So far, we have been in contact with coffee makers, heating systems, security cameras, cars and numerous other objects we would never expect to get an internet connection, so who is to say what is next?
The fact is, two years ago we were surrounded by more than 15 billion connected devices; in three years from now, we are bound to see this number reach 30 billion, and 75 billion by 2025. Actually, if we were to believe Ericsson, next year there will be more IoT gadgets than mobile devices.
The truth is, we are finding it difficult to define what is an IoT device. With more and more people driving their connected cars and parking them in front of their smart homes, it is evident this market is only going to progress; and it is all happening at a rapid pace.
And what are the platforms that are contributing to this extreme development?
Arduino represents one of the most widely-used IoT platforms, in most part because of its hardware and software offer. Its boards read inputs – whether you have placed a finger on a button or sent a Twitter message, it turns it into an output – be it motor activation or publishing a piece of content online. In order to do so, it utilizes the Arduino programming language and the Arduino Software (IDE).
It is the first choice for a number of different people, from students, artists, and hobbyists, to programmers and other professionals. Over the years, users' contributions have made this platform a source of great knowledge that is of great help for newbie IoT developers.
Now, this is something we have been waiting for – the power to take control over all our home devices. It is geared towards automation; it operates on a Python-based coding system and can be controlled either using a mobile browser or a desktop one. What makes it so popular is its simple setup and is being praised for its privacy and security capabilities. Currently, it supports almost 250 smart devices and the system is updated every two weeks.
The only setback users have indicated is the fact that there is no hub for Home Assistant network, nor cloud component. Nevertheless, its creators point out that this can be easily overcome since Home Assistant stays active even in the offline mode, and your data stays safe despite the Internet being down.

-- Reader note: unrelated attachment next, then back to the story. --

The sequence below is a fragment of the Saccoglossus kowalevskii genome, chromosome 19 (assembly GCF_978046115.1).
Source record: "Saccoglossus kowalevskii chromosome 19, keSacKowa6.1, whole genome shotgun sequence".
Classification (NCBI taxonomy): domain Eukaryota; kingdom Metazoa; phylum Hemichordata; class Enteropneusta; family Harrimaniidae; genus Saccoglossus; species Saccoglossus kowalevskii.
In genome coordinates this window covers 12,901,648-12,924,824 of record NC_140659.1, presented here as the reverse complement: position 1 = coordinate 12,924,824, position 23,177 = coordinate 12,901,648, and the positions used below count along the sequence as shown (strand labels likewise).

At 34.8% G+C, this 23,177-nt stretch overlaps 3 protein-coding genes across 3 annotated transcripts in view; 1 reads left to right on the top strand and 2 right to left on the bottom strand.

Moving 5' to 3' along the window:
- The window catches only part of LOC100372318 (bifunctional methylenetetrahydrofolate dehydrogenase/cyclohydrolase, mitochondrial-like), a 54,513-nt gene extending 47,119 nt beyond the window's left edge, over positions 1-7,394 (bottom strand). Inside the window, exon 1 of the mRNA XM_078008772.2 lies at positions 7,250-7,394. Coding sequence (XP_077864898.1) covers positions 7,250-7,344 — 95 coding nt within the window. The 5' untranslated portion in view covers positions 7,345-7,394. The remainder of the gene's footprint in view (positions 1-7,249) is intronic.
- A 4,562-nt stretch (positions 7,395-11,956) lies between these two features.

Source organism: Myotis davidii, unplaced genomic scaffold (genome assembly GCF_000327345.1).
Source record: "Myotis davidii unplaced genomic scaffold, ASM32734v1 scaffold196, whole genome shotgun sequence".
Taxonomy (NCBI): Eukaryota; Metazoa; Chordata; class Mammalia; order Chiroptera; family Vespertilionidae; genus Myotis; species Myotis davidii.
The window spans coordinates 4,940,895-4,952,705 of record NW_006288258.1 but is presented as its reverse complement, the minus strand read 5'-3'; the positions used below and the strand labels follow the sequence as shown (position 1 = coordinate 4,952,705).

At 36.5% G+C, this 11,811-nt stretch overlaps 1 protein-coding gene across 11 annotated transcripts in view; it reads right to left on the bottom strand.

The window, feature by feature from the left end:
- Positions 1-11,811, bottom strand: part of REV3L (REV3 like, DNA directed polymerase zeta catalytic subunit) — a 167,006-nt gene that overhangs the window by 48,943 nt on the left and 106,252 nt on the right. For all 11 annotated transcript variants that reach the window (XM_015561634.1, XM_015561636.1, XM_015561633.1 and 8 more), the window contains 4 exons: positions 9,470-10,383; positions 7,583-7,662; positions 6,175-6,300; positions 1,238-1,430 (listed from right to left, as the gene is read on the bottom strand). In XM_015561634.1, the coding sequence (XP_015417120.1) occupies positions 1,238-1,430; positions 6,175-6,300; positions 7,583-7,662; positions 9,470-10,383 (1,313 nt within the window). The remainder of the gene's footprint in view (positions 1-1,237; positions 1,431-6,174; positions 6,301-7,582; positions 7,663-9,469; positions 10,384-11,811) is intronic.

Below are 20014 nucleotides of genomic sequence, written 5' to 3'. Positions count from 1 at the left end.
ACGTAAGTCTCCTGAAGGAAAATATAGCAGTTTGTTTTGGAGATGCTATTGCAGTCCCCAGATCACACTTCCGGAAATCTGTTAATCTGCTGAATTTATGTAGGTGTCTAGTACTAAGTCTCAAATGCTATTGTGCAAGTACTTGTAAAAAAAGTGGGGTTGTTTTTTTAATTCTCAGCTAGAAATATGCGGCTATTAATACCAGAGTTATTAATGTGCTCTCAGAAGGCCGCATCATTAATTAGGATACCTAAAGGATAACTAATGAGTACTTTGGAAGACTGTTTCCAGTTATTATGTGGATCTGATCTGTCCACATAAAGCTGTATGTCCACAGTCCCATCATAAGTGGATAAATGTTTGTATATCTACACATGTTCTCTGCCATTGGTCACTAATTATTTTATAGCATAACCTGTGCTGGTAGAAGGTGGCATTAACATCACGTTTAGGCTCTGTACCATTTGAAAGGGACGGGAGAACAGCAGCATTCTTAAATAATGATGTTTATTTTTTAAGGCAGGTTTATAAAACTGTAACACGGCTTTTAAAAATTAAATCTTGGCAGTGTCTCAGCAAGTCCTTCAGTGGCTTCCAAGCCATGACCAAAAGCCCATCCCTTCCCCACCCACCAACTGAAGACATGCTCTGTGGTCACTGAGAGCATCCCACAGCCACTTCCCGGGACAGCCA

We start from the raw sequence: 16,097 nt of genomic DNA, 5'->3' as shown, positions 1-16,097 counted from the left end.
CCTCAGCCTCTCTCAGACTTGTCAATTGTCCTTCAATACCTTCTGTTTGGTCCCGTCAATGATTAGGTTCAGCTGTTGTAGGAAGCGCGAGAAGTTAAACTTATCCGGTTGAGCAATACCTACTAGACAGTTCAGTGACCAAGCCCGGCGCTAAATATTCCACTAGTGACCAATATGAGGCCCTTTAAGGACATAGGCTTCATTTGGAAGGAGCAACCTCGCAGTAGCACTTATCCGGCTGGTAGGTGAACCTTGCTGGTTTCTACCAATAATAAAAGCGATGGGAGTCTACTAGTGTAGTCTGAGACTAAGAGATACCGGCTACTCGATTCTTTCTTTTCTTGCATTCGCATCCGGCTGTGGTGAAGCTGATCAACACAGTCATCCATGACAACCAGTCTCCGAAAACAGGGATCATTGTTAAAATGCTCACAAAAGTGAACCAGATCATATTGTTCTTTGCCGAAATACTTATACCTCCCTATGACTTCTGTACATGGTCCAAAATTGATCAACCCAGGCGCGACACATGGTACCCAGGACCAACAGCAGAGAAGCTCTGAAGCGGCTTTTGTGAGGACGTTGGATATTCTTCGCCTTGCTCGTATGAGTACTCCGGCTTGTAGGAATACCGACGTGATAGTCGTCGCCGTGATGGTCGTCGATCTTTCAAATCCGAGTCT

Just when you thought things couldn't get any simpler, IFTTT hit the market. It is a free service used to create chains of simple conditional statements, better known as applets. It runs on both Android and iOS and it is precisely why it is one of the most popular platforms for app development in Sydney. What happens is that they get triggered by certain changes which occur within other web services, for instance on our social media networks or Gmail; an applet sends an email when a user copies a photo to their archive, or when they use a hashtag on twitter – basically, it represents an initialism for if this then that.
What makes Zetta ideal for assembling a number of devices into real-time applications is its ability to combine REST APIs, reactive programming, and WebSockets. It runs on, well, everything – cloud, PCs, as well as single-board computers. It allows you to link PCs, Raspberry Pis and BeableBones together with some cloud platforms in order to create geo-distributed networks.
Building an IoT system is, no doubt, quite complex and time-consuming. Owing to Zetta’s countless possibilities, a developer gets the chance to improve their productivity levels, while at the same time providing direct access to underlying conventions and protocols which allow them to focus on a bigger picture without neglecting the important details.
The Internet of Things is growing at a staggering rate and is revolutionizing literally every single aspect of our (modern) lives. Those who are hoping to contribute to its further development are now presented with a multitude of tools that can help them. The above-mentioned are just the crème of the crop, but which one will best suit your needs and help you achieve your goals depends on your personal preferences.